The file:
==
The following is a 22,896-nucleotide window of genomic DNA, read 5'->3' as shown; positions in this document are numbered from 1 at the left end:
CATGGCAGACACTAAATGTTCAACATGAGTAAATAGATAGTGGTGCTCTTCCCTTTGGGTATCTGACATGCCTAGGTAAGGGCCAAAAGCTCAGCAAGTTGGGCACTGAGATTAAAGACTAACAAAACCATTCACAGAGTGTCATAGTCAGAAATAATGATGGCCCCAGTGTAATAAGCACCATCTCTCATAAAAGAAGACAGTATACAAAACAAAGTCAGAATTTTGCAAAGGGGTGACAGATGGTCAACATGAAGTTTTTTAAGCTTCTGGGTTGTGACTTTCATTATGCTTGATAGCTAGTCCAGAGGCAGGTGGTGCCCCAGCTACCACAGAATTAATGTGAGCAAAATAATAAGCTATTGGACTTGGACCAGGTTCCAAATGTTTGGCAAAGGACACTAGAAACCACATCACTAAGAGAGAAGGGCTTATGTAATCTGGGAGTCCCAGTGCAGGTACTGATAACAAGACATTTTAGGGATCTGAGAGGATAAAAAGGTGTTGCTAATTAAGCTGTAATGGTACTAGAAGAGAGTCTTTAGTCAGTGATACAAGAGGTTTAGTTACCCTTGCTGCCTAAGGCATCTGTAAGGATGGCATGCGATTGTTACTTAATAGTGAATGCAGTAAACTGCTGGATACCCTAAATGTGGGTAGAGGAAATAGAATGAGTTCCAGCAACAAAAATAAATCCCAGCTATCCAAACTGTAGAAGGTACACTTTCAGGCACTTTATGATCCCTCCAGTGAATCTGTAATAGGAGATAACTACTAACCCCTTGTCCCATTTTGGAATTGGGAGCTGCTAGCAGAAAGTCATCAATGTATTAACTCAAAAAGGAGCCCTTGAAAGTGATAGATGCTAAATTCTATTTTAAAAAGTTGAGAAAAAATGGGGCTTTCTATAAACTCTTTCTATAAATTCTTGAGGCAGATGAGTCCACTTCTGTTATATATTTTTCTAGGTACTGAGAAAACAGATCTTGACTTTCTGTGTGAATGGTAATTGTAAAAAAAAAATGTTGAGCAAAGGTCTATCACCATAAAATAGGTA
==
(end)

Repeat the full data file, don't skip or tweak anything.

The following is a 22,896-nucleotide window of genomic DNA, read 5'->3' as shown; positions in this document are numbered from 1 at the left end:
CATGGCAGACACTAAATGTTCAACATGAGTAAATAGATAGTGGTGCTCTTCCCTTTGGGTATCTGACATGCCTAGGTAAGGGCCAAAAGCTCAGCAAGTTGGGCACTGAGATTAAAGACTAACAAAACCATTCACAGAGTGTCATAGTCAGAAATAATGATGGCCCCAGTGTAATAAGCACCATCTCTCATAAAAGAAGACAGTATACAAAACAAAGTCAGAATTTTGCAAAGGGGTGACAGATGGTCAACATGAAGTTTTTTAAGCTTCTGGGTTGTGACTTTCATTATGCTTGATAGCTAGTCCAGAGGCAGGTGGTGCCCCAGCTACCACAGAATTAATGTGAGCAAAATAATAAGCTATTGGACTTGGACCAGGTTCCAAATGTTTGGCAAAGGACACTAGAAACCACATCACTAAGAGAGAAGGGCTTATGTAATCTGGGAGTCCCAGTGCAGGTACTGATAACAAGACATTTTAGGGATCTGAGAGGATAAAAAGGTGTTGCTAATTAAGCTGTAATGGTACTAGAAGAGAGTCTTTAGTCAGTGATACAAGAGGTTTAGTTACCCTTGCTGCCTAAGGCATCTGTAAGGATGGCATGCGATTGTTACTTAATAGTGAATGCAGTAAACTGCTGGATACCCTAAATGTGGGTAGAGGAAATAGAATGAGTTCCAGCAACAAAAATAAATCCCAGCTATCCAAACTGTAGAAGGTACACTTTCAGGCACTTTATGATCCCTCCAGTGAATCTGTAATAGGAGATAACTACTAACCCCTTGTCCCATTTTGGAATTGGGAGCTGCTAGCAGAAAGTCATCAATGTATTAACTCAAAAAGGAGCCCTTGAAAGTGATAGATGCTAAATTCTATTTTAAAAAGTTGAGAAAAAATGGGGCTTTCTATAAACTCTTTCTATAAATTCTTGAGGCAGATGAGTCCACTTCTGTTATATATTTTTCTAGGTACTGAGAAAACAGATCTTGACTTTCTGTGTGAATGGTAATTGTAAAAAAAAAATGTTGAGCAAAGGTCTATCACCATAAAATAGGTA